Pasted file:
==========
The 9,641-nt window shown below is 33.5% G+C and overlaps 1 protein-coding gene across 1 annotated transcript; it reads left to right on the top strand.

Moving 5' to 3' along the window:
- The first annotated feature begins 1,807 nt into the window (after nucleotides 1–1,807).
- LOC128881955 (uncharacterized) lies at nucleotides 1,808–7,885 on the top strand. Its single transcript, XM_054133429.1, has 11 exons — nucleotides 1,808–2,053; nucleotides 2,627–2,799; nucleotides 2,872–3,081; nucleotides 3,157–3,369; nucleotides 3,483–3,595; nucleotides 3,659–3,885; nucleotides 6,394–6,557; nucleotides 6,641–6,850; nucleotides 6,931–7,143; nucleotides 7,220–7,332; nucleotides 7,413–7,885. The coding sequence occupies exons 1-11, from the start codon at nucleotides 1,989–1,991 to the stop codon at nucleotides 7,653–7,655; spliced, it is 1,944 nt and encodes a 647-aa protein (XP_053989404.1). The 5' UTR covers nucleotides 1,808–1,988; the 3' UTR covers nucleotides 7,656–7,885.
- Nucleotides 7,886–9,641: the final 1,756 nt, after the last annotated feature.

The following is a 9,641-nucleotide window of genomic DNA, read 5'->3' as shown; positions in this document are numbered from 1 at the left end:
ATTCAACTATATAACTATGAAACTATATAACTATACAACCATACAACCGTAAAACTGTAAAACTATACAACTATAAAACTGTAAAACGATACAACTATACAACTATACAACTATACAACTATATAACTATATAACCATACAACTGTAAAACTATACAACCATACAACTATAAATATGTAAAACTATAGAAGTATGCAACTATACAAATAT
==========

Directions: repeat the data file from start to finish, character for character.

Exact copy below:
The 9,641-nt window shown below is 33.5% G+C and overlaps 1 protein-coding gene across 1 annotated transcript; it reads left to right on the top strand.

Moving 5' to 3' along the window:
- The first annotated feature begins 1,807 nt into the window (after nucleotides 1–1,807).
- LOC128881955 (uncharacterized) lies at nucleotides 1,808–7,885 on the top strand. Its single transcript, XM_054133429.1, has 11 exons — nucleotides 1,808–2,053; nucleotides 2,627–2,799; nucleotides 2,872–3,081; nucleotides 3,157–3,369; nucleotides 3,483–3,595; nucleotides 3,659–3,885; nucleotides 6,394–6,557; nucleotides 6,641–6,850; nucleotides 6,931–7,143; nucleotides 7,220–7,332; nucleotides 7,413–7,885. The coding sequence occupies exons 1-11, from the start codon at nucleotides 1,989–1,991 to the stop codon at nucleotides 7,653–7,655; spliced, it is 1,944 nt and encodes a 647-aa protein (XP_053989404.1). The 5' UTR covers nucleotides 1,808–1,988; the 3' UTR covers nucleotides 7,656–7,885.
- Nucleotides 7,886–9,641: the final 1,756 nt, after the last annotated feature.

The following is a 9,641-nucleotide window of genomic DNA, read 5'->3' as shown; positions in this document are numbered from 1 at the left end:
ATTCAACTATATAACTATGAAACTATATAACTATACAACCATACAACCGTAAAACTGTAAAACTATACAACTATAAAACTGTAAAACGATACAACTATACAACTATACAACTATACAACTATATAACTATATAACCATACAACTGTAAAACTATACAACCATACAACTATAAATATGTAAAACTATAGAAGTATGCAACTATACAAATAT